5 Fall Landscaping Tasks To Prepare For Spring
After a long summer, your plants are probably looking pretty ragged. This is the best time to remove spent annuals, and if you live in a warmer climate, plan winter annuals like ornamental kale and pansies. As you work to clean up your beds, leaves from healthy plants can be composted. If you have plants with diseased foliage, throw those away to prevent pathogens from being spread by your compost pile.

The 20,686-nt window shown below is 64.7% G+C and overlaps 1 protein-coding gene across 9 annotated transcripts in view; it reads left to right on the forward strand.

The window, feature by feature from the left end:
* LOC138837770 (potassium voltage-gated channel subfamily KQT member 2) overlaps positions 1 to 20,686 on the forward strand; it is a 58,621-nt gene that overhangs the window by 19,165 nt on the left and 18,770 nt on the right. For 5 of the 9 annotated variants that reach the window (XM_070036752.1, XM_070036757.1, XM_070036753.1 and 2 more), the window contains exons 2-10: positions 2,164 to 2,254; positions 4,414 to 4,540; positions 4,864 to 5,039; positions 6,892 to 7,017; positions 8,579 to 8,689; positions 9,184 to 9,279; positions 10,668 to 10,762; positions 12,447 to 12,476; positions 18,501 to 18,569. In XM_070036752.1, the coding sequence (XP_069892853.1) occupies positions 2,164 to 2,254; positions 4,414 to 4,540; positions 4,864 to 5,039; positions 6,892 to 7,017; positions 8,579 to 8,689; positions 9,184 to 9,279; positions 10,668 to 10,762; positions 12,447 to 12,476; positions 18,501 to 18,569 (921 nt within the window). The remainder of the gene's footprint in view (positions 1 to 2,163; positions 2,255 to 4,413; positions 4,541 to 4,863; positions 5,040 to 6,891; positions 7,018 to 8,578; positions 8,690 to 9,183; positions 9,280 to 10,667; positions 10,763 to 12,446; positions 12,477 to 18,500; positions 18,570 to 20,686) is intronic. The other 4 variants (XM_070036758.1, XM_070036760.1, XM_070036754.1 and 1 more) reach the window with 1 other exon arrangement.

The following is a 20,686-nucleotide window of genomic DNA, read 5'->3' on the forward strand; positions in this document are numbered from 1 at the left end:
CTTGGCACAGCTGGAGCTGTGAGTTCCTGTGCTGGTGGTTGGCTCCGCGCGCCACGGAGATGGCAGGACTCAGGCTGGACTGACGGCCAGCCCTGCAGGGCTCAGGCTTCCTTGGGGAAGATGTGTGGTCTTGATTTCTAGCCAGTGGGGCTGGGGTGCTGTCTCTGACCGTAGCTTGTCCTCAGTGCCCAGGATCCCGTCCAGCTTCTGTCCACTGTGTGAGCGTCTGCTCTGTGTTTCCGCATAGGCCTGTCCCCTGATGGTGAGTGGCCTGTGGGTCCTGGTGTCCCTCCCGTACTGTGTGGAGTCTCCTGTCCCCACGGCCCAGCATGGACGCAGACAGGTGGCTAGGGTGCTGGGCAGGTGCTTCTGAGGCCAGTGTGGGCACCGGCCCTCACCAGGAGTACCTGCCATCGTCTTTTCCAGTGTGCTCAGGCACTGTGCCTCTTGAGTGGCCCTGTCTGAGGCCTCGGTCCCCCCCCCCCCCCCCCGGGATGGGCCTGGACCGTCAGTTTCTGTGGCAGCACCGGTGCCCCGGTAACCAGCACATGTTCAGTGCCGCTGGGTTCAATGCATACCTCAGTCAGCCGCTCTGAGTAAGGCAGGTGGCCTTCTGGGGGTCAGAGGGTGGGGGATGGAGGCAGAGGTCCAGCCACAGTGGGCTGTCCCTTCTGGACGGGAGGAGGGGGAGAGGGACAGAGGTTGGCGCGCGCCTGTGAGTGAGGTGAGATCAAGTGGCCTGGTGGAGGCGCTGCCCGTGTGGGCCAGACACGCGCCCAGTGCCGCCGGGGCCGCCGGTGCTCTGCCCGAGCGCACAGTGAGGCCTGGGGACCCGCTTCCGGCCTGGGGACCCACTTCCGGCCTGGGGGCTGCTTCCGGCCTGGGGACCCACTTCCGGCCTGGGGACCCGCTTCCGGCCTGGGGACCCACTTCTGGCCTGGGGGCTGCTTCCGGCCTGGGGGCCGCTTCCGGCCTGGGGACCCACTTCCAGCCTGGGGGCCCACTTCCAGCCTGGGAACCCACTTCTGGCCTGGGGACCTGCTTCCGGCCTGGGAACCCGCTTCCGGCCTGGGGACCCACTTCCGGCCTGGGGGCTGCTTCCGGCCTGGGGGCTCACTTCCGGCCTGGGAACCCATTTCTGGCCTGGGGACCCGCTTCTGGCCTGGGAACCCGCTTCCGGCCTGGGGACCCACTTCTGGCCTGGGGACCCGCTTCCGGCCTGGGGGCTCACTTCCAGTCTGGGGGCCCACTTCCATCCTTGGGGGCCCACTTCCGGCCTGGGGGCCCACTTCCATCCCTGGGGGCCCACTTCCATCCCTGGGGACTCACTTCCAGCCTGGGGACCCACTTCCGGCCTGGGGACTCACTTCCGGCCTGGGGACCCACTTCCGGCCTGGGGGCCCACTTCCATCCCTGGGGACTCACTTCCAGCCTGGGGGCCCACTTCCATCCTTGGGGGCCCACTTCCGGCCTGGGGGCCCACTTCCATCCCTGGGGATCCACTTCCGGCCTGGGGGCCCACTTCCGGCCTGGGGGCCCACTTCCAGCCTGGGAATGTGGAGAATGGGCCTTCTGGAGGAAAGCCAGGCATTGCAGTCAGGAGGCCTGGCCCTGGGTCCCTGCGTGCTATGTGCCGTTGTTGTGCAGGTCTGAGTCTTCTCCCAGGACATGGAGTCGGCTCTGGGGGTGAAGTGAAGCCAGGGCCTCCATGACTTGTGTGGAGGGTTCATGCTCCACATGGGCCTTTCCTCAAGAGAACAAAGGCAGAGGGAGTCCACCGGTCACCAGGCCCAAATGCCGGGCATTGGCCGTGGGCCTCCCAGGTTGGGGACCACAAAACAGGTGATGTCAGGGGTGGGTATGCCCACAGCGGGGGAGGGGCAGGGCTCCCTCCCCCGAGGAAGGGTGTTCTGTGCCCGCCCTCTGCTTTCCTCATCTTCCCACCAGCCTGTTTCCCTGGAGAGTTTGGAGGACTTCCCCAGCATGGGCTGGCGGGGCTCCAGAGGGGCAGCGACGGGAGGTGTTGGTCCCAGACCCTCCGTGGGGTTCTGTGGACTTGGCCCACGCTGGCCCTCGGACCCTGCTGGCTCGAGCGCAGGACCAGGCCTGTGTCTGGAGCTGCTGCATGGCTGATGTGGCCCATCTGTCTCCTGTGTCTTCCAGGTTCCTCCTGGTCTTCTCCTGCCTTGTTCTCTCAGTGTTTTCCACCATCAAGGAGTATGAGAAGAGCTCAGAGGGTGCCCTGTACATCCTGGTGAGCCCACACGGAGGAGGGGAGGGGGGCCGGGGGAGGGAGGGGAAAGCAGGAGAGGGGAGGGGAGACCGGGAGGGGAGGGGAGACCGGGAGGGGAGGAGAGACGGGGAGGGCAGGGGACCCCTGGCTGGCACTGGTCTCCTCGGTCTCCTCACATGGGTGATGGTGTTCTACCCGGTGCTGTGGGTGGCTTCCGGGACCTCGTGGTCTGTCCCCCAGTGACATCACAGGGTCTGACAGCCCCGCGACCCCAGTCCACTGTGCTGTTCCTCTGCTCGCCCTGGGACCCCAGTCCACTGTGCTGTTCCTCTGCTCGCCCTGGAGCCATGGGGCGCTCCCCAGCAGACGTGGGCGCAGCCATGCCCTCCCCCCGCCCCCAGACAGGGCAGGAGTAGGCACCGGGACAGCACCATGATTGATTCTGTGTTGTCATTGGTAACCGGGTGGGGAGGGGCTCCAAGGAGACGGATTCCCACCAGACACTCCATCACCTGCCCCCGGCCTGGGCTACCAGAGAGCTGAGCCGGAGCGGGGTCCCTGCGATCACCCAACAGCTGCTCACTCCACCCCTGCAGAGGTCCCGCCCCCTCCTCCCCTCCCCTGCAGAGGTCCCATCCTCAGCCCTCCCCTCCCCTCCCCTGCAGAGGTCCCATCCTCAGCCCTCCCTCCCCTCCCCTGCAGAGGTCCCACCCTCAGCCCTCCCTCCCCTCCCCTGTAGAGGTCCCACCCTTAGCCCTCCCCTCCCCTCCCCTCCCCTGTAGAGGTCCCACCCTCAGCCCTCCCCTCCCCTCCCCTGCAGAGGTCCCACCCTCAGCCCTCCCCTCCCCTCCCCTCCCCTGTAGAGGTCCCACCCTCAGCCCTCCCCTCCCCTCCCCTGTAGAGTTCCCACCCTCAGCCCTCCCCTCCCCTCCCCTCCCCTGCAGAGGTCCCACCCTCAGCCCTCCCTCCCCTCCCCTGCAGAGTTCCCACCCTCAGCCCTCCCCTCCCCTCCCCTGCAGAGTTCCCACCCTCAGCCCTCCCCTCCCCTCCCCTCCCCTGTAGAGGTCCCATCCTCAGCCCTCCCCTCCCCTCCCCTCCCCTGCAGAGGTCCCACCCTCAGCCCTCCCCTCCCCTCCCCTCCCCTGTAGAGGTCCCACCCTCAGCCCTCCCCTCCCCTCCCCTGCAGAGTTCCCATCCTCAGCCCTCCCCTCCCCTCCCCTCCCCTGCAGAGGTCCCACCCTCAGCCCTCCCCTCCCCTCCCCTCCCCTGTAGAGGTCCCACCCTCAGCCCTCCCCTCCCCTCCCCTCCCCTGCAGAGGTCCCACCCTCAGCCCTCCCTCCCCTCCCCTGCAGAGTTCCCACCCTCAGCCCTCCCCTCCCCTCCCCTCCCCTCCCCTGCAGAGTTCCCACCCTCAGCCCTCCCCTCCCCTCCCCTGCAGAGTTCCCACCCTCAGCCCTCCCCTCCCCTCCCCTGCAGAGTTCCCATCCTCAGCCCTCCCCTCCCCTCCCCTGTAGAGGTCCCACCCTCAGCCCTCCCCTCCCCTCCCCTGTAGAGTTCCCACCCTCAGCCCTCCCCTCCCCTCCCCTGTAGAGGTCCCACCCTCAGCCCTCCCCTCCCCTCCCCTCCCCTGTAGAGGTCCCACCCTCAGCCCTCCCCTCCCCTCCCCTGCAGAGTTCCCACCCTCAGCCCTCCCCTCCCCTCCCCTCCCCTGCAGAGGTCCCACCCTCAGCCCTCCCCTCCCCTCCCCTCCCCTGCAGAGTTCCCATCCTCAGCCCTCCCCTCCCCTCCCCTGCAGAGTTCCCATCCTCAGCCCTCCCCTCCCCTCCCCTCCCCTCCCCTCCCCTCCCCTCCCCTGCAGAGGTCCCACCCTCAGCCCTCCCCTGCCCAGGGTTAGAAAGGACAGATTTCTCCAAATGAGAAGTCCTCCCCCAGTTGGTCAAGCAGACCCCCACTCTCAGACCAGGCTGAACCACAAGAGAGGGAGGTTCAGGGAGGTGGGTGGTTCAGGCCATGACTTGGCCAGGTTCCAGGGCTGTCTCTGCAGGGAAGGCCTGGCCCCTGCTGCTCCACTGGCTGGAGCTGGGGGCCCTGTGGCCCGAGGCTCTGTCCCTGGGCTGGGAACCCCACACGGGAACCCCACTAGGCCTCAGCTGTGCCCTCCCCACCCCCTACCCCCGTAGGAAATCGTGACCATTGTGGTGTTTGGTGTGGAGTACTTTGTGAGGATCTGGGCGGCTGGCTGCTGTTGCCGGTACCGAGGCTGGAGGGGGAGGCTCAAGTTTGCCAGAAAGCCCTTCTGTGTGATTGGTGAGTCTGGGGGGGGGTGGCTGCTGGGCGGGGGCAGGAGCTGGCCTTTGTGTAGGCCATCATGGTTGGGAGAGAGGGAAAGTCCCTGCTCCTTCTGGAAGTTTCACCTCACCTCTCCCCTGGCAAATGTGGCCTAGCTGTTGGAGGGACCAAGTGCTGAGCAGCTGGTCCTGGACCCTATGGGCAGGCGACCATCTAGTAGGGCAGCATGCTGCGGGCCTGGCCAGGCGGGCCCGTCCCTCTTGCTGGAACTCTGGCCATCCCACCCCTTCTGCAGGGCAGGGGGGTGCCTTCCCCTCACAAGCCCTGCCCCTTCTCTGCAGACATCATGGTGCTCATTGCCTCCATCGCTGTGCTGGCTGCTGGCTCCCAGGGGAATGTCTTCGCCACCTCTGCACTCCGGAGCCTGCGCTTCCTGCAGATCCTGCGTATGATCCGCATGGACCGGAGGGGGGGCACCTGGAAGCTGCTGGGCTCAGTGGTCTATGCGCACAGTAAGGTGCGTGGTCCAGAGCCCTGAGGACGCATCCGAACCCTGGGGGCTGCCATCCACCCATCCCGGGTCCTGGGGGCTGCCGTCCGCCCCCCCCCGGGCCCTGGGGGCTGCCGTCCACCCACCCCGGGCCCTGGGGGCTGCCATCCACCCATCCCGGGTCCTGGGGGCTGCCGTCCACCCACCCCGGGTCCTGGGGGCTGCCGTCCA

This is also a good time of year to give perennials extra attention. Some perennials can be cut back to the ground, including lilies and hostas, but do not trim back semi- or evergreen plants, like heuchera, because they offer winter interest in your landscape, according to Proven Winners. Plants with woody stems, including sage and butterfly bush, should also be left until spring pruning. In fact, fall is not the time for pruning larger woody plants like trees or bushes, either. Pruning before winter can weaken the plant and encourage disease. Only remove damaged or dead branches, if necessary.
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